"Despite its title, the main focus of the film’s story (just as in Bjørnson’s novel) is not on Synnöve, but on Thorbjörn, portrayed by Lars Hanson. At the time of Synnöve Solbakken, Hanson was one of the most popular stars of Swedish cinema. Synnöve is played by Karin Molander, who today is better known as a comedienne in four surviving comedies by Mauritz Stiller, notably Erotikon (1920). Lars Hanson and Karin Molander married in 1922. Her film career essentially ended when she followed Hanson to Hollywood in the late 1920s, although she did later appear on stage in Sweden, and while he acted in several Swedish films after the transition to sound, she would appear in only one sound film, in 1954."

"The print: A duplicate negative, downsized to Academy ratio, was made from a nitrate positive source in 1981. In 2010 new intertitles made from text cards in the collection of the Swedish Film Institute were spliced into the negative, from which this viewing print was struck the same year." Magnus Rosborn, Casper Tybjerg

AA: It was a great pleasure to see at last Synnöve Solbakken. Although highly regarded in histories of the Swedish cinema, in recent decades it has not been screened much. Probably it has been neglected because it belongs to the Sjöström-Stiller school. Their presence has been so dominant that they have occupied the territory.

In Pordenone's 1986 Nordic retrospective Schiave bianche allo specchio the focus was on early cinema. In the 1999 retrospective Nordic Explorations the mission was to go outside the canon, also avoiding the rural mainstream, although a sidebar of well-known titles was added as an afterthought (and The Song of the Scarlet Flower was included because of the plan to perform the original score as a concert with a full orchestra). In 2000 there was a retrospective dedicated to Georg af Klercker, and in 2006 a Nordisk centenary retrospective. In 2013 discoveries were made of the rarely seen late Swedish silents by Gustaf Molander and his contemporaries.

Synnöve Solbakken is a key film of the Sweden golden age, based on a novel of the Nobel laureate Bjørnstjerne Bjørnson. The drama is based on tensions between two big farms. Granliden is in the shadow, and life there is driven by harsh discipline and hard work. Solbakken is literally on a sunny hill, a place of religious engagement to the tune of the Haugeans, a current or radical pietism.

Thorbjörn of Granliden is a young man of hot temper, the most fearsome fighter of the district. Since childhood he and Synnöve Solbakken have felt a mutual attraction. A memorable image is of Thorbjörn and Synnöve as children just staring at each other during church service, ignoring the surroundings.

The sense of landscape is based on the aesthetics of the sublime. The mornings at the mighty fjords, the bonfires of the Midsummer night (Sankt Hans in Norway), the midnight sun, the freedom at the summer pasture (sätern), and the wild mountains rivers are among the delights of the milieu.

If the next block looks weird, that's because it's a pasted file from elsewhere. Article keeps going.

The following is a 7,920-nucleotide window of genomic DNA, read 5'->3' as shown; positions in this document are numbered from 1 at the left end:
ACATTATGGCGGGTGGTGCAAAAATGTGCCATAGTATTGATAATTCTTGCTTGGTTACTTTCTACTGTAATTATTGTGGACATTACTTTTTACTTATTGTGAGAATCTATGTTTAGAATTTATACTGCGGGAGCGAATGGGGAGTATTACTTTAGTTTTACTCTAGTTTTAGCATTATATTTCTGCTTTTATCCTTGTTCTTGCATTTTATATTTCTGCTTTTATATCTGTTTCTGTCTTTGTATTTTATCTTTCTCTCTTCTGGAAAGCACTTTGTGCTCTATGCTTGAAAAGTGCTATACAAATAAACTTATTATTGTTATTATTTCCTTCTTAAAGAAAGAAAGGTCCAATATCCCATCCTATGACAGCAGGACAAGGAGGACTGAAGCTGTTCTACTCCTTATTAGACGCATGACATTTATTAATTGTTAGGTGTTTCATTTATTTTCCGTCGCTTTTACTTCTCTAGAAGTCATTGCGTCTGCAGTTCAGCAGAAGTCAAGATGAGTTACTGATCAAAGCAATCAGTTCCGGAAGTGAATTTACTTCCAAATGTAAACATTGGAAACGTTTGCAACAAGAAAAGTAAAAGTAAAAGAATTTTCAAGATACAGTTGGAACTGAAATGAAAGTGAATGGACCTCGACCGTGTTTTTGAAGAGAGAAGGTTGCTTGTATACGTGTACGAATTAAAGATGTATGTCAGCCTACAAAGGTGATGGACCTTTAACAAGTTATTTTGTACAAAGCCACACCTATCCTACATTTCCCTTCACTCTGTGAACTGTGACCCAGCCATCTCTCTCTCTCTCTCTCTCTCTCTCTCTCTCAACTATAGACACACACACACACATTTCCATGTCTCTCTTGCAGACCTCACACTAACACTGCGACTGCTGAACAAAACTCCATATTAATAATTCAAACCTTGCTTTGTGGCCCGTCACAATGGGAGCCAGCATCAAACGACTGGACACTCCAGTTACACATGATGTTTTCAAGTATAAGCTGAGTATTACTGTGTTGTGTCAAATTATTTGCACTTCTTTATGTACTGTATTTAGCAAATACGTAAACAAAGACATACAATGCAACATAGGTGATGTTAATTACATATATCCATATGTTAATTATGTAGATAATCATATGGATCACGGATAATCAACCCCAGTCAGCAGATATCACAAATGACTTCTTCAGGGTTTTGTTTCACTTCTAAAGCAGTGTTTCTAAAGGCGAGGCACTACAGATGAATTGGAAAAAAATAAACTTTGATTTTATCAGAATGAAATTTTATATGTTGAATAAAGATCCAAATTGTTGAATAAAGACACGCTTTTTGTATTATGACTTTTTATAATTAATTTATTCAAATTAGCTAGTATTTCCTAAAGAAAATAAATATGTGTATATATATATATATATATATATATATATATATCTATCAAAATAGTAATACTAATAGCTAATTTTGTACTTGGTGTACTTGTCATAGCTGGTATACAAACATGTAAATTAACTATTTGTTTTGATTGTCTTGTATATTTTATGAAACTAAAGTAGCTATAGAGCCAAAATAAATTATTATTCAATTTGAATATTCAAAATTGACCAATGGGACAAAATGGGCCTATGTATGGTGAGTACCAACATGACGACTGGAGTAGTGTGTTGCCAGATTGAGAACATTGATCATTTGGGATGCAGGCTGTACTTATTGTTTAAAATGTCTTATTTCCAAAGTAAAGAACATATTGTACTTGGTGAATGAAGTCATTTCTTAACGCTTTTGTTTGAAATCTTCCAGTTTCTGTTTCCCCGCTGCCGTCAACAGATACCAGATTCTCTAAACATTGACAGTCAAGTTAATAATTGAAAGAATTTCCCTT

Synnöve Solbakken is a Bildungsroman of Thorbjörn, parallel to The Song of Scarlet Flower in that the boy must grow up to a man before he is worthy of the leading lady. Thorbjörn has been growing up between a stern father and a good-for-nothing farmhand who is finally fired. The éducation sentimentale spans many years. Thorbjörn is banished from Solbakken, but Synnöve remains cold towards her many other suitors.

One day the lazy Thorbjörn starts to carry heavier loads than his father, but while he is driving his cart downhill his horses are scared by the deranged ex-farmhand, and the cart is broken. Visiting a wedding party to ask for help Thorbjörn is provoked to a fight and stabbed on the back by his rival Knud. Surviving from a nearly lethal wound Thorbjörn is not seeking for vengeance. Instead, he rises above the circumstances and volunteers reconciliation with Knud. All obstaclesnow overcome, Synnöve can finally accept Thorbjörn whom she has always loved.

There is a genuine and powerful emotional charge in the resolution.

During the narrative we observe a community in which one family is celebrating the joys of the Midsummer night while another family focuses on studying the Bible even on that special night.

An interesting feature is the prominence of illusions. Synnöve is introduced in the beginning as a children's fairytale figure. In different moments of the story we see mendacious and slanderous accounts as "filmed lies". Like in The Song of the Scarlet Flower there are needless flashbacks.

A memorable detail in the costume design is the peculiar cap worn by Thorbjörn and others. A significant motif is the elaborate Midsummer bird amulet carved from wood. (In Finland we know this decoration as the Karelian lastulintu, fan bird, a popular Christmas tree decoration. The elaborate feathers are not glued together but carved with a special woodwork technique). Given to Thorbjörn by Synnöve it becomes an emblem of the better angels of his nature.

The print is watchable, and it seems to have been created from uneven sources, ranging from good visual quality to low contrast.